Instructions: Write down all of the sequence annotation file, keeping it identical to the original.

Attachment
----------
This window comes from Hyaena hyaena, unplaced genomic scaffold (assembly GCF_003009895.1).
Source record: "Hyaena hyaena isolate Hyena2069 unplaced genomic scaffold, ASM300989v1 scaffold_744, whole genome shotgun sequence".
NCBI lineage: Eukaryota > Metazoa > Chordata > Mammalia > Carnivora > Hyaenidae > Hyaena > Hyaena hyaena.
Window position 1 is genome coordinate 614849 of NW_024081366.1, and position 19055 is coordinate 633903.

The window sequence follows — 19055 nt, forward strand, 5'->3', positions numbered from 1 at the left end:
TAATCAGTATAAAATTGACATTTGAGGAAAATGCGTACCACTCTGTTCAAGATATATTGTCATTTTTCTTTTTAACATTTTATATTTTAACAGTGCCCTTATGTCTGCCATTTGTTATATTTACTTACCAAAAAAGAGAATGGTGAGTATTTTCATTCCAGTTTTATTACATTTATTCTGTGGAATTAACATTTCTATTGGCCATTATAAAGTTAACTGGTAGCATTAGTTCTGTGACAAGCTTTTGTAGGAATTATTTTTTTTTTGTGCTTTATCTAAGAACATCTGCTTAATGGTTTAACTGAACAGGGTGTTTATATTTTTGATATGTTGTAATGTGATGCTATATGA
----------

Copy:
This window comes from Hyaena hyaena, unplaced genomic scaffold (assembly GCF_003009895.1).
Source record: "Hyaena hyaena isolate Hyena2069 unplaced genomic scaffold, ASM300989v1 scaffold_744, whole genome shotgun sequence".
NCBI lineage: Eukaryota > Metazoa > Chordata > Mammalia > Carnivora > Hyaenidae > Hyaena > Hyaena hyaena.
Window position 1 is genome coordinate 614849 of NW_024081366.1, and position 19055 is coordinate 633903.

The window sequence follows — 19055 nt, forward strand, 5'->3', positions numbered from 1 at the left end:
TAATCAGTATAAAATTGACATTTGAGGAAAATGCGTACCACTCTGTTCAAGATATATTGTCATTTTTCTTTTTAACATTTTATATTTTAACAGTGCCCTTATGTCTGCCATTTGTTATATTTACTTACCAAAAAAGAGAATGGTGAGTATTTTCATTCCAGTTTTATTACATTTATTCTGTGGAATTAACATTTCTATTGGCCATTATAAAGTTAACTGGTAGCATTAGTTCTGTGACAAGCTTTTGTAGGAATTATTTTTTTTTTGTGCTTTATCTAAGAACATCTGCTTAATGGTTTAACTGAACAGGGTGTTTATATTTTTGATATGTTGTAATGTGATGCTATATGA